Within the US the AFL-CIO functions more as a labor contractor and subordinate arm of corporate management than a workers' organization. Its member unions have all but abandoned the strike weapon. When walkouts are called, they are quickly isolated and betrayed by the union leadership. The AFL-CIO has overseen a continuous erosion of workers' living standards in the midst of the biggest boom in corporate profits and Wall Street share values in US history.

For all their denunciations of conditions in China and elsewhere, the union leaders have done nothing to oppose the enormous increase in sweatshops and child labor, prison labor and even slave labor within the US itself. Instead, the resources and influence of the AFL-CIO bureaucracy are concentrated on blocking any independent political organization of the working class, through its support for the Democratic Party.

The AFL-CIO bureaucracy has allied itself with the most right-wing enemies of the working class. During the “Buy American” campaigns of the 1980s, while the auto and steel unions pushed anti-Japanese chauvinism, the apparel unions joined South Carolina textile magnate and union-buster Roger Milliken in his “Crafted with Pride in the USA” campaign. This relationship with Milliken, a longtime supporter of right-wing Republican causes, continued during the campaign against NAFTA, GATT and most recently against trade with China. A section of the union bureaucracy, most notably the Teamsters, are promoting Patrick Buchanan, whose Reform Party presidential bid is being bankrolled by Milliken.

At the main Washington rally, on April 16, environmental and student groups sought to cover up the right-wing character of the AFL-CIO's “Campaign for Global Fairness.” Some speakers combined denunciations of capitalism and “corporate globalization” with praise for union officials like AFL-CIO Secretary Treasurer Richard Trumka and Steelworkers President George Becker, whose fanatical anti-socialist credentials are well known.

The political essence of the labor bureaucracy's policies was on display a few days earlier, at two Washington rallies held on April 12 by the AFL-CIO and Teamsters union to oppose the normalization of trade relations with China. Teamsters President James Hoffa provided a platform for Buchanan, whose remarks combined anti-Asian racism with saber-rattling against “communist” China. At the AFL-CIO rally, also attended by Hoffa, Steelworkers President Becker denounced China in no less vile terms.

It should be noted that Roopa Gona, a representative of United Students Against Sweatshops, who praised the union officials at the main rally on April 16, also spoke at the AFL-CIO's anti-Chinese rally earlier in the week. That week hundreds of students met with Steelworkers officials at a Washington hotel to plan efforts to build local organizations. Whether motivated by political opportunism or naivete, these students are aligning themselves with one of the most reactionary forces in American politics.

Street protests

It is understandable why young people would be repulsed by the conservative and establishment character of the April 16 demonstration in Washington. However, for all their theatrics, the civil disobedience protests were unable to present any viable political alternative to the politics of the AFL-CIO. Nor did they express any serious concern for reaching the masses of working people.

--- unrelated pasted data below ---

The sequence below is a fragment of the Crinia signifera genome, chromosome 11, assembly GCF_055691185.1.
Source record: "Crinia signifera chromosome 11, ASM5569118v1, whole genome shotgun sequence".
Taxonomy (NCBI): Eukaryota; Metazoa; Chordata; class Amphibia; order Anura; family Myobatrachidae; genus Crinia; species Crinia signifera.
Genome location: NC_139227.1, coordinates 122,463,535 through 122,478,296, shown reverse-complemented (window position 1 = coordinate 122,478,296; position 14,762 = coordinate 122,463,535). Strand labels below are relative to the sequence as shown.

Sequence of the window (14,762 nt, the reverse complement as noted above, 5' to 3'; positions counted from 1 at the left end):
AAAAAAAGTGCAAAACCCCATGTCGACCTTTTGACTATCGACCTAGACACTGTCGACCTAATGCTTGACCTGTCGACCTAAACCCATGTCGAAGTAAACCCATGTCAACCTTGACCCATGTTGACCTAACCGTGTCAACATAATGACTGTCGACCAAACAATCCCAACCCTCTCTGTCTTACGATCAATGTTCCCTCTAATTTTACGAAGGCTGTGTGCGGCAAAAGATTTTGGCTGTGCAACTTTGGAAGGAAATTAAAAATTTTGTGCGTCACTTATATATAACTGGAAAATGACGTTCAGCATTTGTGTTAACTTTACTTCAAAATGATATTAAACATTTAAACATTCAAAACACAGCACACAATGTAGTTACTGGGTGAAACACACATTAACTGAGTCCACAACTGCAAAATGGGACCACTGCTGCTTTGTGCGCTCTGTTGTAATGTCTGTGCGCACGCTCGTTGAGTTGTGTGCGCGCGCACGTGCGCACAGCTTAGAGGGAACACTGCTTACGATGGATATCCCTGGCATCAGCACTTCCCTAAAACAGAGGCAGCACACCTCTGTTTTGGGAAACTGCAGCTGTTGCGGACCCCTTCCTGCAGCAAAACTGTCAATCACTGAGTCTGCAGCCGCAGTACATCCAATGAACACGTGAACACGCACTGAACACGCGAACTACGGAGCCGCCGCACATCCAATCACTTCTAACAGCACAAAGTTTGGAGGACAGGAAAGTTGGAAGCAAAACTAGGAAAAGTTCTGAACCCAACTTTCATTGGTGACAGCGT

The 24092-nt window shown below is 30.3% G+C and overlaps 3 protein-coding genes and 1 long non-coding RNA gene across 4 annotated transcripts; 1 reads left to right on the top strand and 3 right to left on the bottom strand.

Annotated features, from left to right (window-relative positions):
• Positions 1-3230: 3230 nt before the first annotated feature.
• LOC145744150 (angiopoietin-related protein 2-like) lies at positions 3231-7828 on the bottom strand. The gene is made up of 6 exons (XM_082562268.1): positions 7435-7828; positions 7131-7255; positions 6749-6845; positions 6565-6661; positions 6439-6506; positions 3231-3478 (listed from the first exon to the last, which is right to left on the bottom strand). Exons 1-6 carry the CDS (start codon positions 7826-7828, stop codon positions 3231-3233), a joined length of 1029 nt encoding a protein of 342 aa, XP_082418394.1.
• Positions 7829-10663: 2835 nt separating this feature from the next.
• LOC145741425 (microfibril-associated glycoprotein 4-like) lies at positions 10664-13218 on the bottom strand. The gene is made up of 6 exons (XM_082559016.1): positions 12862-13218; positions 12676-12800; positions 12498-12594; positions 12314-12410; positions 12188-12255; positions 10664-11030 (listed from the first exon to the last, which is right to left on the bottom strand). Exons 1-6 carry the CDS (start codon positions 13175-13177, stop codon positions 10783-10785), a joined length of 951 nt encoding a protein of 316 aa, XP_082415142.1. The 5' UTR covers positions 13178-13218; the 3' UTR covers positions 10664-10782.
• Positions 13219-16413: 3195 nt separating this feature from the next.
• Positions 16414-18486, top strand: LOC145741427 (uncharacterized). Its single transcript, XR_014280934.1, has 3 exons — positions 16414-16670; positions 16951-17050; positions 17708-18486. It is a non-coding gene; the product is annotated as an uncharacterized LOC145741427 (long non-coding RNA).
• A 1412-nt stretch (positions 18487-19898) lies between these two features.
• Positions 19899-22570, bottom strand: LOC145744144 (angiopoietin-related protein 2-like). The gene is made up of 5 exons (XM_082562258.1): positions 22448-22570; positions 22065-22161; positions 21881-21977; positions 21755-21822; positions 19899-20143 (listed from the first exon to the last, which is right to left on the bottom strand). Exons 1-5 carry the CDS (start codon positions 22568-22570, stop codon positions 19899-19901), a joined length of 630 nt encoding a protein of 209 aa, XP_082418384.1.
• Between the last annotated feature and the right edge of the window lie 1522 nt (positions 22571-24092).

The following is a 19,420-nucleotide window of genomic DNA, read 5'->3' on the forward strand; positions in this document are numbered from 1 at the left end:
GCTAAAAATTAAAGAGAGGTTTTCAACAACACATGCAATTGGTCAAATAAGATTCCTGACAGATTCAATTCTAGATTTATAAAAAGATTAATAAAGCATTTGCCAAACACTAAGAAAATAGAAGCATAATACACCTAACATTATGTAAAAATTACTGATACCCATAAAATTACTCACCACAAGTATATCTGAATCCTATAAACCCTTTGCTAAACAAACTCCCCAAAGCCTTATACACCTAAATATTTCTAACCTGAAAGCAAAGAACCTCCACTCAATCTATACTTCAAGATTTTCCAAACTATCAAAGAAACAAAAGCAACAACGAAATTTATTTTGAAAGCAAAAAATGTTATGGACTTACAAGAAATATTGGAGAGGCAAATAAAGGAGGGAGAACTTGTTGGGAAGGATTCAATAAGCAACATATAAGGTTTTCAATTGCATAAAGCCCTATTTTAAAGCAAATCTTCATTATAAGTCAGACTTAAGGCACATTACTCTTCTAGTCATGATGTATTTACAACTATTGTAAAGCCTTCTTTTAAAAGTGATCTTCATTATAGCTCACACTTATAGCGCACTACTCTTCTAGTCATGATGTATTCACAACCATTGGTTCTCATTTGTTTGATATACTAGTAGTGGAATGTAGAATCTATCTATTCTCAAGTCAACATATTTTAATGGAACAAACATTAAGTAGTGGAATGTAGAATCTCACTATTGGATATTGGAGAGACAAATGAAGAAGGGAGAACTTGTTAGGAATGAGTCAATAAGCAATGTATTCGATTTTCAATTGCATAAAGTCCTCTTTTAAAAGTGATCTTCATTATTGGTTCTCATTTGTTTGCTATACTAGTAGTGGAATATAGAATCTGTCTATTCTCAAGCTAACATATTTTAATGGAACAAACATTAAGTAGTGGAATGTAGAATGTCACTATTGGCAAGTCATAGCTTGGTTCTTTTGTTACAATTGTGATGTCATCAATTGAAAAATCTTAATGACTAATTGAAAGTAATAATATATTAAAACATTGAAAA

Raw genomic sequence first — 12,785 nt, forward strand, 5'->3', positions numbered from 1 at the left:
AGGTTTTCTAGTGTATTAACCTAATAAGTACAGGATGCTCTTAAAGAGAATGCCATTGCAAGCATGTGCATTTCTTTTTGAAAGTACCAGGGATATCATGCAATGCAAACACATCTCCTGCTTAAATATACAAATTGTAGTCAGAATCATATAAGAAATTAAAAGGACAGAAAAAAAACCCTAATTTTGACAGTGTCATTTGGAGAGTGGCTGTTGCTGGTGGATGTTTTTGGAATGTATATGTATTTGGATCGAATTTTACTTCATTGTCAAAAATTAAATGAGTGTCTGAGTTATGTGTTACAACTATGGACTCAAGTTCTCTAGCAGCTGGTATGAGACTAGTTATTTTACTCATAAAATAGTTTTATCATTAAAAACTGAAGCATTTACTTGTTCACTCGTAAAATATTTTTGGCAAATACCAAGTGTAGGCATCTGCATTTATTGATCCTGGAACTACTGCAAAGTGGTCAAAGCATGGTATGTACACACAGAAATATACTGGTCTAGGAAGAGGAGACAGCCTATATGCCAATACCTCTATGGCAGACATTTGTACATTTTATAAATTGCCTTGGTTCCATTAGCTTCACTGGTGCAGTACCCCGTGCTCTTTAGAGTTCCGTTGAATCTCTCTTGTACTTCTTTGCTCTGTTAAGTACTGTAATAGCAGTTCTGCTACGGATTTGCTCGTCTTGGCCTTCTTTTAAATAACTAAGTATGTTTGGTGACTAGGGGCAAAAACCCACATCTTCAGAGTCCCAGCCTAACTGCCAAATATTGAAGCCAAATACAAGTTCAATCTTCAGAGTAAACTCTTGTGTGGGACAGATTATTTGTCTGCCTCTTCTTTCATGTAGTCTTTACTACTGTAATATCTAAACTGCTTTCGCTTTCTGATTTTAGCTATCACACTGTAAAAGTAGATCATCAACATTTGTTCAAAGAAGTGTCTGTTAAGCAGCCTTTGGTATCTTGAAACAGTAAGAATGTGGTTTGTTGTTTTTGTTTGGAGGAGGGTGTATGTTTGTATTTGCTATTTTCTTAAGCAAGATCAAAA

The protests were organized by the Direct Action Network, a coalition which includes Earth First!, the Ruckus Society, the Peoples Global Action and other opponents of consumerism and technology. In opposition to globalization, these groups counterpose an idealized notion of an earlier period of American capitalism when the national market and national state played a more dominant role in economic life.

What none of these groups ask is why globalization has taken place. They treat the process as either an accident or a corporate conspiracy. In fact, globalization is the result of powerful objective tendencies in which the productive forces strive to develop on a global scale and overcome the suffocating limitations of the national market. This process has the potential, as has every historical advance in the productive forces, to enormously elevate humanity's standard of living and culture.

However, insofar as global technological and economic advances remain within the framework of capitalism, and are therefore subordinated to the pursuit of profit and the competition of rival nation-states, this essentially progressive tendency finds a reactionary expression. Under capitalism, the global integration of economic life leads to the greater impoverishment and exploitation of the masses of the world's people.

The great historical task posed in the twentieth century, which must be resolved in the twenty-first, is the liberation of mankind's productive forces from the outmoded property relations of capitalism. But the environmental and student organizations involved in the Washington protests equate globalization with the capitalist social relations within which it is imprisoned.